Mexican scientists have watched with dismay as their country, Latin America's second-largest economy, has slipped down the research-spending ranks in recent years. Candidates in this week's presidential election have pledged to change that.
Back in 2000, presidential candidate Vicente Fox promised to raise Mexico's gross expenditure on research and development from about 0.4% to 1% of gross domestic product (GERD per GDP, often known as research intensity). Fox won, but despite legislation meant to guarantee the increase, Mexico's GERD per GDP has remained below 0.5%. Science has barely featured in campaigns for subsequent elections, presidential or otherwise.
Now it is back with a vengeance. In presidential debates, all three leading candidates have sworn to make good on Fox's promise. “This is the very first time that I have heard the candidates make positive pronouncements about science,” says José Franco López, president of the Mexican Academy of Sciences in Mexico City. “Before, science was nowhere in their speeches. This time they are acknowledging that science and technology and innovation are engines for economic development.”
The attention to research investment comes as Mexico faces competition from other emerging economies. “Brazil has almost caught up with Mexico in GDP per capita, in less than a generation,” says Andrew Selee, director of the Mexico Institute at the Woodrow Wilson Center in Washington DC. “Mexicans are starting to ask why.”
For much of the twentieth century, Mexico was considered to be the leader in Latin American science. Yet although the country still has pockets of research excellence, Mexico's GERD per GDP now ranks among the very lowest in the world's top 40 economies (see 'Paltry pesos').
Brazil, by contrast, has consistently spent more than 1% of its GDP on research since 2006. Its gross expenditure on science, including industrial research, totals almost US$20 billion per year — roughly five times Mexico's tally — despite cuts this year of almost 20% to the US$3.8-billion budget of the Brazilian Ministry of Science, Technology and Innovation (L. Amorim Science and Development Network 6 March 2012).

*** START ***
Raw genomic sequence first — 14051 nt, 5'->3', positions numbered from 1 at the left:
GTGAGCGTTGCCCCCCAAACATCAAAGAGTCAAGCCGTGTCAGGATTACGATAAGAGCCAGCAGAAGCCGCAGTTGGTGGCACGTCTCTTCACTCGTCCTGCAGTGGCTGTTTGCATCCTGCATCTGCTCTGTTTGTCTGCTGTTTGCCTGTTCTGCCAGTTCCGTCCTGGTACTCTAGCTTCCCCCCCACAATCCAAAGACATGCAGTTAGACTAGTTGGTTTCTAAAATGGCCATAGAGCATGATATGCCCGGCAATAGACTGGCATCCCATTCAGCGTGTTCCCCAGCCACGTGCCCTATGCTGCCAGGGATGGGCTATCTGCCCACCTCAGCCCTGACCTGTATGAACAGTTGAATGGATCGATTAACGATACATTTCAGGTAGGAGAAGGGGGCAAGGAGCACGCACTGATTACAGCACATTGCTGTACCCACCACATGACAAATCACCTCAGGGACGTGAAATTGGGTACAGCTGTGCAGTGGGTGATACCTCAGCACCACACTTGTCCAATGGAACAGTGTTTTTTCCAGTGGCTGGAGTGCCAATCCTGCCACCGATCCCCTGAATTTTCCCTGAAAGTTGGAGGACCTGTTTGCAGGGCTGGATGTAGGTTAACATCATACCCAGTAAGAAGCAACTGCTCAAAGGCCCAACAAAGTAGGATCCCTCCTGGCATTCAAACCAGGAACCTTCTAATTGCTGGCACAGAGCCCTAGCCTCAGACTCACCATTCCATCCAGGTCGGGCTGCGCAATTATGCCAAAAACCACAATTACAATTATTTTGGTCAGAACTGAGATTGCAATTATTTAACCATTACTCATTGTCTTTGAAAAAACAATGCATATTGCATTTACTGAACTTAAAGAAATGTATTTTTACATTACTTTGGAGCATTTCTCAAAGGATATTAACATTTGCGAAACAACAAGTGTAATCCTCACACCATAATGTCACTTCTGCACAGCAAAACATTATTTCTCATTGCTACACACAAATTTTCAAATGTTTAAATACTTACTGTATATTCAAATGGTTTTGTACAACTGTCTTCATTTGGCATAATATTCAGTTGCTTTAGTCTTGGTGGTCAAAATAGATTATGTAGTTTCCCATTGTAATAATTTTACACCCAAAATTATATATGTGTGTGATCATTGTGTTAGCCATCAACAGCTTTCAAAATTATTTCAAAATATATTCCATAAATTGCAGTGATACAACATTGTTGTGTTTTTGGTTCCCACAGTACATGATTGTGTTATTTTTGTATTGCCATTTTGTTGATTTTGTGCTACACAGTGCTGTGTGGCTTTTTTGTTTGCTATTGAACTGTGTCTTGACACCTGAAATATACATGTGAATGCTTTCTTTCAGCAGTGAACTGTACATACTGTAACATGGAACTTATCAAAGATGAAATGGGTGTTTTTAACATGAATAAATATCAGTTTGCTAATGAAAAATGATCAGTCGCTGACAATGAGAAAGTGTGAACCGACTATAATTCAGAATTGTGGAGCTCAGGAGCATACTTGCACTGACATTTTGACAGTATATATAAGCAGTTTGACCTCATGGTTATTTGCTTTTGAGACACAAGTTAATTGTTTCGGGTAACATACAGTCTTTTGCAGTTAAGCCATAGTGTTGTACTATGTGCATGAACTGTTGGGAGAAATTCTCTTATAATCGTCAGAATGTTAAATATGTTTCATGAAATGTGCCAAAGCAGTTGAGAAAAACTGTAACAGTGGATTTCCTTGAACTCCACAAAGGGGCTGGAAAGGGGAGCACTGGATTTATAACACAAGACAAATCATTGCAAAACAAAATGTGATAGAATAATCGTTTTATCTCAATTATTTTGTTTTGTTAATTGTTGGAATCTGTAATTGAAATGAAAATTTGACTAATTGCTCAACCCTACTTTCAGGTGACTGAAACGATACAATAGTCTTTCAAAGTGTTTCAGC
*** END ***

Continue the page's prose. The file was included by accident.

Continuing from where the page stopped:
“Knowledge, research, development and innovation have not been a priority for Mexican decision-makers,” says Juan Pedro Laclette, head of the Scientific and Technological Consultative Forum, a leading think-tank for science based in Mexico City. “If you plant peanuts, you are going to harvest peanuts. What Mexican politicians have planted — have invested — is peanuts.”
The presidential candidate who talks the most about reviving research is Andrés Manuel López Obrador, who leads the left-wing Party of the Democratic Revolution. Polls put him just ahead of Josefina Vázquez Mota of the right-leaning National Action Party, which has held the presidency since 2000, but behind Enrique Peña Nieto of the left-wing Institutional Revolutionary Party, which controlled the Mexican government for more than seven decades until 2000, and became a symbol of corruption and voter fraud.
In the most recent presidential election, in 2006, Obrador came second by such a narrow margin that he held regular protests for five months, during which time he named himself president and even set up an alternative government — machinations that have damaged his credibility this time around. His party, however, has deep roots in academia and enjoys wide support from scientists. René Drucker Colín, a neuropathologist and former coordinator of basic science at the National Autonomous University of Mexico in Mexico City, one of Latin America's biggest universities, is among the researchers who have taken to the campaign trail on Obrador's behalf.
“This is the very first time that I have heard the candidates make positive pronouncements about science.”
Obrador plans to remedy what many researchers complain is a major handicap for Mexican science: the lack of a clear national research strategy with long-term commitments to nurturing particular fields. He has pledged to boost spending and promote the country's biggest science funder, the National Council on Science and Technology, to a fully fledged ministry — with Drucker Colín at its head — that would control the nation's entire science budget.
Peña Nieto, the current presidential front runner, has said less publicly about science. But in an e-mail to Nature, he wrote: “We need to create a National System for Innovation that promotes it through effective stimuli, intellectual property rights protection, better access to credit and coordination between the public and private sectors.”
Industry contributes less than half of Mexico's GERD per GDP, and the country's scientists, including Pedro Laclette, have long bemoaned the schism between industry and academic research. In the future, wrote Peña Nieto, “private funding will be instrumental to the success of the system”.
Whoever wins the election, researchers are adamant that the time for broken promises is past. “If you take the difference between what they give and what they were supposed to be giving, they owe science a huge amount of money,” says Franco López.
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